Reply
  16. Linda acres - August 9, 2017 3:00 pm

    I wish this story could be printed in every newspaper in the world for every mother who gave up a child.

    Beautiful story telling, as ever. Thanks Sean x

    Reply
  17. everett prewitt - August 9, 2017 3:13 pm

    Beautiful

    Reply
  18. Pat - August 9, 2017 3:18 pm

    As a former labor and delivery nurse, I had patients that gave up their babies for adoption…I never judged them (not that I should) because I knew that they were going to make someone VERY happy!
    It does bother me though that after 50 years she told her parents and she felt liberated but what about her parents who were in the latter years of their lives. I feel for them.

    Reply
  19. Sandra Marrar - August 9, 2017 3:18 pm

    Another beautiful, touching story that made me cry.

    Reply
  20. Steve still - August 9, 2017 3:25 pm

    You have written perhaps the perfect line. “She walked away liberated.”
    Battery acid strong.

    Reply
  21. Jack Quanstrum - August 9, 2017 3:34 pm

    What a wonderful, absolutely beautiful story. Thank you Sean.

    Reply
  22. Wendy - August 9, 2017 3:36 pm

    Even though it took decades, how blessed she was to have met her son! Thank you, Sean, for the happy ending!

    Reply
  23. Traci - August 9, 2017 3:40 pm

    LOVE.

    Reply
  24. Bobby Hamil - August 9, 2017 4:41 pm

    Could not get through it before the tears welled up.

    Reply
  25. Debbie Galladora - August 9, 2017 4:58 pm

    wow…

    Reply
  26. Ruth Killough - August 9, 2017 5:46 pm

    Beautiful story… makes me want to read more about it!!

    Reply
  27. Gwen McGill - August 9, 2017 5:54 pm

    I am the daughter of a Baptist preacher. All I could do is rebel and run away from home. Thankfully, I have been happily married 43 years now and have learned with the help of a good counselor that our God is a lot more loving and forgiving and accepting than I was taught as a child. I love that the precious girl found or was found by her son! This post and all of your posts touch me deeply. Especially the one about Southern women. Made me cry so hard in the car the other day when I was listening to it again. Made me miss my momma who died a year ago.

    Gwen

    Reply
  28. Janet Mary Lee - August 9, 2017 7:42 pm

    One of your best Sean… as I think thru the tears. ….

    Reply
  29. Marty from Alabama - August 9, 2017 9:20 pm

    She finally had closure. God bless her.

    Reply
  30. Eddie Lanham - August 9, 2017 10:02 pm

    Many years past and she suffered. Meeting her boy, I am sure made her eyes leak, but now her soul is free of guilt.
    Faulkner’s famous axiom about history: “The past is never dead. It’s not even past.”

    Reply
  31. Teresa McClellan - August 9, 2017 10:17 pm

    Oh, I love this!

    Reply
  32. Mary Crenshaw - August 10, 2017 1:19 am

    Oh my gosh, i cried. As a mother, i can imagine her pain and her sense of loss, but i can’t really know it because I’ve never been put in such a hard sad situation. But the unbelievable joy and happiness she had when she saw his face, that i can feel. My son is a 20 yr veteran of the US Army. I know the feeling when he went to war in the desert, twice, and when he came home, the fullness of my heart was almost unbearable. God blesses in so many way.

    Reply
  33. Ruth Story - August 10, 2017 1:28 am

    Thank you for your beautiful writing. I so enjoyed this.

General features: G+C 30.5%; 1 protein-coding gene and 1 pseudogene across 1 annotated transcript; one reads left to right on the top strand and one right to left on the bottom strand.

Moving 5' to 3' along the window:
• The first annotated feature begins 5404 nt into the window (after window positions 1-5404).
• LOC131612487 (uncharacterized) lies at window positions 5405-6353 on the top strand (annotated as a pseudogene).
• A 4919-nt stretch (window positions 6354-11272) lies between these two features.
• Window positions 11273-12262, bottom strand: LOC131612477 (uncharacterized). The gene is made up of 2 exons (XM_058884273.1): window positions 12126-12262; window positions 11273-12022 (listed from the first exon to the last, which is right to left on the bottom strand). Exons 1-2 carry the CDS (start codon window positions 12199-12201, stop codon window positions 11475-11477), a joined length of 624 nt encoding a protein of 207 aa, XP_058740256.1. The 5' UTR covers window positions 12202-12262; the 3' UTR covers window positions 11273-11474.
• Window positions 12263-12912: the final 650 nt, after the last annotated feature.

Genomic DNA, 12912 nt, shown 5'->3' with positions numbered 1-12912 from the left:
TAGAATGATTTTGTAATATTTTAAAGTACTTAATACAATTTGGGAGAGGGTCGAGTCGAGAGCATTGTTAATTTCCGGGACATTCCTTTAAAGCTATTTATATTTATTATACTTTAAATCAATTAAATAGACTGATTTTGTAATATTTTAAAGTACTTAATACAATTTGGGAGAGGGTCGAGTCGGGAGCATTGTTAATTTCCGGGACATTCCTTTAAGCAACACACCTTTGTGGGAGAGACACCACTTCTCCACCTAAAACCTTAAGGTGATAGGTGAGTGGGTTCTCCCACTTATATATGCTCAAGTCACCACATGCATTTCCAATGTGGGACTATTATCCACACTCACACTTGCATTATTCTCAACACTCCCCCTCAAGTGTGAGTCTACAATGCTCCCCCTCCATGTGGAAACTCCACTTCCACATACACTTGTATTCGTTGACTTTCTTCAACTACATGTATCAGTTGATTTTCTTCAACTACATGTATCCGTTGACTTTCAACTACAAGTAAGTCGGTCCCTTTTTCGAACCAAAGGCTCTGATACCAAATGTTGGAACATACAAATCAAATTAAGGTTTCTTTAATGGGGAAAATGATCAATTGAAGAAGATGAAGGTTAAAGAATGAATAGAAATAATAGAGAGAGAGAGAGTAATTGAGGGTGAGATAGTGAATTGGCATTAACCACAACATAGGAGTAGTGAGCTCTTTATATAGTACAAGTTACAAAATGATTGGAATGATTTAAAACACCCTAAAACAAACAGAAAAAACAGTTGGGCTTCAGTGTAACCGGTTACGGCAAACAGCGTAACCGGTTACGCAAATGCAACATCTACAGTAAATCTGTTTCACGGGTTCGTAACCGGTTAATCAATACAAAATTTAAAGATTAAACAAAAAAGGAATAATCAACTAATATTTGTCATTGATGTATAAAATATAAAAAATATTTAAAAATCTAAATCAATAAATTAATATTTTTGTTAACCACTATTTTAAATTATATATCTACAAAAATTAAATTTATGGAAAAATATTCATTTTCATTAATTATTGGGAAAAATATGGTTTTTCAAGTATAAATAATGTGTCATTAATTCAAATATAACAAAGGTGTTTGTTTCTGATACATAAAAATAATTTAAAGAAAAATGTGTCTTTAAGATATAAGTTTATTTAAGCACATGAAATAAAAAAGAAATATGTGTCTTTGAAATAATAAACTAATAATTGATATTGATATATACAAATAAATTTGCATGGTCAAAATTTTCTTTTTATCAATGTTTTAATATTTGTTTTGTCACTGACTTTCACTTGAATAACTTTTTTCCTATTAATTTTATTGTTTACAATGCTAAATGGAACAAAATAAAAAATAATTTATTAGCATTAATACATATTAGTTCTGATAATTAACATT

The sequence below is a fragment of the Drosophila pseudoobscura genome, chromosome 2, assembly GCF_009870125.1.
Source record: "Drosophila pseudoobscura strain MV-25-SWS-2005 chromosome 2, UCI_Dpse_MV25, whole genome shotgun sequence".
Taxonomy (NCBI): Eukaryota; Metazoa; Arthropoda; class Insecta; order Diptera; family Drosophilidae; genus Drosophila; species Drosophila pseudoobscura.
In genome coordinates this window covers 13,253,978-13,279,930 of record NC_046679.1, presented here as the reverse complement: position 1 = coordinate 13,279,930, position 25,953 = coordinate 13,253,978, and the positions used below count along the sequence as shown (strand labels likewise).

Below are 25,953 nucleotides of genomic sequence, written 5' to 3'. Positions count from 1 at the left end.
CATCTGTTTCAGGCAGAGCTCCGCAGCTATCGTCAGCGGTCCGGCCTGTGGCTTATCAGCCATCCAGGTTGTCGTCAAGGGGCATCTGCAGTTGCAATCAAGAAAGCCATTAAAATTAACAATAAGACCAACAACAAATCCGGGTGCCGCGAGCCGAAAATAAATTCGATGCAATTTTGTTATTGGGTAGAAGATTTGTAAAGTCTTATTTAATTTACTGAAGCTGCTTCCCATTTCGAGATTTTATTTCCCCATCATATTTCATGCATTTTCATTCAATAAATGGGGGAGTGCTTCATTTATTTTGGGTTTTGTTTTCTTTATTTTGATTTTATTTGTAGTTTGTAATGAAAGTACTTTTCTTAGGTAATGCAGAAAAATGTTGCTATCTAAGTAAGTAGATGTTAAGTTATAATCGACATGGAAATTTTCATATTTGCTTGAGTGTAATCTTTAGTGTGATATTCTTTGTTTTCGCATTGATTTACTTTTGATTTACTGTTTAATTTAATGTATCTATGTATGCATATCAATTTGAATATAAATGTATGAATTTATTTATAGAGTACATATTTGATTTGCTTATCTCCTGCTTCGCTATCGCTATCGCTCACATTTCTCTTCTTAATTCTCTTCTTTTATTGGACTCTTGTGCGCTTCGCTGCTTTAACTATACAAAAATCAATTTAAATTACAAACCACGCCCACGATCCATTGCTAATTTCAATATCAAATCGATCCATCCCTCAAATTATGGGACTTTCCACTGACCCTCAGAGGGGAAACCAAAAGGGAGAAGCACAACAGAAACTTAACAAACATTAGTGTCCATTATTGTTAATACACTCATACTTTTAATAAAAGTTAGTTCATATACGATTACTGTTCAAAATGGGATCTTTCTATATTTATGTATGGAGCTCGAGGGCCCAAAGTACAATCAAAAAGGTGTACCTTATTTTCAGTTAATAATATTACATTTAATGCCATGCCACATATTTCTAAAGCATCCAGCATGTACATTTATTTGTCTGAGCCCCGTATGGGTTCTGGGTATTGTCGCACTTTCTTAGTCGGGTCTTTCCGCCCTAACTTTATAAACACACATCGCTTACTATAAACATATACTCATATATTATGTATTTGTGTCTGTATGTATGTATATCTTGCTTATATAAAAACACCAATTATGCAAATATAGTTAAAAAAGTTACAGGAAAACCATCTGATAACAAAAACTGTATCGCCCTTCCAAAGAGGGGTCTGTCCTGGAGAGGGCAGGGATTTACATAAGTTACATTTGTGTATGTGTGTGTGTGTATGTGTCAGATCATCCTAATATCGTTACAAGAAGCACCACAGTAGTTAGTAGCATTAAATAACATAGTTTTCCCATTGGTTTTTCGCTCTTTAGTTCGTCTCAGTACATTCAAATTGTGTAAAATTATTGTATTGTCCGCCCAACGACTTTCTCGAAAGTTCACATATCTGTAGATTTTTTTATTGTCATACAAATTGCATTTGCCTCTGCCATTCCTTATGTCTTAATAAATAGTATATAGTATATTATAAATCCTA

Reply
  34. Norma - August 10, 2017 4:53 am

    Thank you for this essay. It didn’t happen to me, but I know someone who did have this experience.

    Reply
  35. ricardo gonzalez - August 10, 2017 1:57 pm

    my mother tried to abort me….failed….several times…failed…she did not have the money nor the time…she had three kids by then and she felt too old to have another kid….I was born premature…i could fit into a shoebox…the women in the family took time to hold me over a charcoal stove in the middle of their aprons…to keep me warm…
    I am now seventy five years old and happy…life has all kinds of things in store for us…and I was to learn to be a survivor…did…I am glad some women keep their babies and some fail to abort…ric

    Reply
  36. Donna Burson - August 10, 2017 7:35 pm

    Lovely…

    Reply
  37. Lucretia - August 18, 2017 1:25 pm

    Thank you, Sean, for being a true voice of the yet to be born children.

    Reply
  38. katyferry - August 19, 2017 10:20 pm

    Your writing is just beautiful. I’m from South Alabama too, and I live in Madrid. Your writing brings me back to home every damn time.

    Reply
  39. Shelby Blackerby - September 26, 2017 2:46 pm

    I’m glad she chose not to abort the baby. As sad as you feel for this girl, she made some couple happy to have a son. I have a grandson who was adopted as an infant and he is the joy of our life and his adopted parents life.

    Reply
  40. Maria Flynn - September 26, 2017 6:25 pm

    I love your story, but I also wonder what the ratio is of happily adopted infants to those that eventually end up in the foster care system. My mother raised four foster girls after we were grown, and she made herself available in emergency situations. Somewhere between 40 and 50 children passed through her life. It’s a miracle to me when our unwanted children grow up well and healthy.

    Reply
  41. Les Ennis - September 26, 2017 8:48 pm

    Damn. Just Damn Sean. I grew up and still live in Trussville. Can’t wait to bump into you some time.

    Reply
  42. lookingforhogeye - September 27, 2017 1:19 am

    I love this. It is the very best of bittersweet, life’s most original flavor. Thank you for sharing it.

    Reply
  43. Nancy Miles - September 28, 2017 1:50 pm

    Oh my ❤️. I cried when I read this – for my older sister who, at 17 gave up a child. I cried for the relationship she never really got to have with him because by the time he found her she had a brain tumor and was not the same person he could have known. I cried for our family, who missed out on watching a pretty incredible guy grow up. I love your writing and the voice you give to people. Thank you.

    Reply